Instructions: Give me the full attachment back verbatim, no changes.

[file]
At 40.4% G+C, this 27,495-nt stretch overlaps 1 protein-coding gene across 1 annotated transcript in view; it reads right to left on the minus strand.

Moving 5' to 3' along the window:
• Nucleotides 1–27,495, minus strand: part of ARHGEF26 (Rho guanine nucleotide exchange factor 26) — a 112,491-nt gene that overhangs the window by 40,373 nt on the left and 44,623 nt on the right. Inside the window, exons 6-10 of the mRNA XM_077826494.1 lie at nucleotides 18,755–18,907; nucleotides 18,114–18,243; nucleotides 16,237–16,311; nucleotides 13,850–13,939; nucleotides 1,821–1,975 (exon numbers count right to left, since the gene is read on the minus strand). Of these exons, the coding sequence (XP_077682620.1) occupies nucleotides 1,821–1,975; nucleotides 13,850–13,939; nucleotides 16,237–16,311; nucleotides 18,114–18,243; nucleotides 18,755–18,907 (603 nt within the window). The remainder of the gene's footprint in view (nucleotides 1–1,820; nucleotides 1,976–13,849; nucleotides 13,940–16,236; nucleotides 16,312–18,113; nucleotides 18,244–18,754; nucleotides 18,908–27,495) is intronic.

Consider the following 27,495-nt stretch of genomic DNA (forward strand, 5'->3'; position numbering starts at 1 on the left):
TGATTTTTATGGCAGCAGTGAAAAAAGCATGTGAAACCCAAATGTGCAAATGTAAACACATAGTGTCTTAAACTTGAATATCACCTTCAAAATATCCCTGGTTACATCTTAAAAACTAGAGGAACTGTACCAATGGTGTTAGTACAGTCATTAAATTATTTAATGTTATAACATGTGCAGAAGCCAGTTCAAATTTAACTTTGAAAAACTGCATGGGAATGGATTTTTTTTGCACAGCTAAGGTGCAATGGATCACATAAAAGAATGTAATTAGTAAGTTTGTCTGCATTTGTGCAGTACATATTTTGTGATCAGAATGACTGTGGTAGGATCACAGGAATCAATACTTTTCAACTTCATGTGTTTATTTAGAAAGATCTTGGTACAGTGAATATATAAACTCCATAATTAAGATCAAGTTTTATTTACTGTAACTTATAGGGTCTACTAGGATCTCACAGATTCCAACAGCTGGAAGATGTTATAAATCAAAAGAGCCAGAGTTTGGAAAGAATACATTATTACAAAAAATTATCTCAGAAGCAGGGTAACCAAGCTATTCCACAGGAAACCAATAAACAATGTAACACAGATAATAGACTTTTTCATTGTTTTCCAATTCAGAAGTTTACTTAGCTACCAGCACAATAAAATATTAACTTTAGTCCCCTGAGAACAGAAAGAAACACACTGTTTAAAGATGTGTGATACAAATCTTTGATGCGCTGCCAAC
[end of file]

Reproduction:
At 40.4% G+C, this 27,495-nt stretch overlaps 1 protein-coding gene across 1 annotated transcript in view; it reads right to left on the minus strand.

Moving 5' to 3' along the window:
• Nucleotides 1–27,495, minus strand: part of ARHGEF26 (Rho guanine nucleotide exchange factor 26) — a 112,491-nt gene that overhangs the window by 40,373 nt on the left and 44,623 nt on the right. Inside the window, exons 6-10 of the mRNA XM_077826494.1 lie at nucleotides 18,755–18,907; nucleotides 18,114–18,243; nucleotides 16,237–16,311; nucleotides 13,850–13,939; nucleotides 1,821–1,975 (exon numbers count right to left, since the gene is read on the minus strand). Of these exons, the coding sequence (XP_077682620.1) occupies nucleotides 1,821–1,975; nucleotides 13,850–13,939; nucleotides 16,237–16,311; nucleotides 18,114–18,243; nucleotides 18,755–18,907 (603 nt within the window). The remainder of the gene's footprint in view (nucleotides 1–1,820; nucleotides 1,976–13,849; nucleotides 13,940–16,236; nucleotides 16,312–18,113; nucleotides 18,244–18,754; nucleotides 18,908–27,495) is intronic.

Consider the following 27,495-nt stretch of genomic DNA (forward strand, 5'->3'; position numbering starts at 1 on the left):
TGATTTTTATGGCAGCAGTGAAAAAAGCATGTGAAACCCAAATGTGCAAATGTAAACACATAGTGTCTTAAACTTGAATATCACCTTCAAAATATCCCTGGTTACATCTTAAAAACTAGAGGAACTGTACCAATGGTGTTAGTACAGTCATTAAATTATTTAATGTTATAACATGTGCAGAAGCCAGTTCAAATTTAACTTTGAAAAACTGCATGGGAATGGATTTTTTTTGCACAGCTAAGGTGCAATGGATCACATAAAAGAATGTAATTAGTAAGTTTGTCTGCATTTGTGCAGTACATATTTTGTGATCAGAATGACTGTGGTAGGATCACAGGAATCAATACTTTTCAACTTCATGTGTTTATTTAGAAAGATCTTGGTACAGTGAATATATAAACTCCATAATTAAGATCAAGTTTTATTTACTGTAACTTATAGGGTCTACTAGGATCTCACAGATTCCAACAGCTGGAAGATGTTATAAATCAAAAGAGCCAGAGTTTGGAAAGAATACATTATTACAAAAAATTATCTCAGAAGCAGGGTAACCAAGCTATTCCACAGGAAACCAATAAACAATGTAACACAGATAATAGACTTTTTCATTGTTTTCCAATTCAGAAGTTTACTTAGCTACCAGCACAATAAAATATTAACTTTAGTCCCCTGAGAACAGAAAGAAACACACTGTTTAAAGATGTGTGATACAAATCTTTGATGCGCTGCCAAC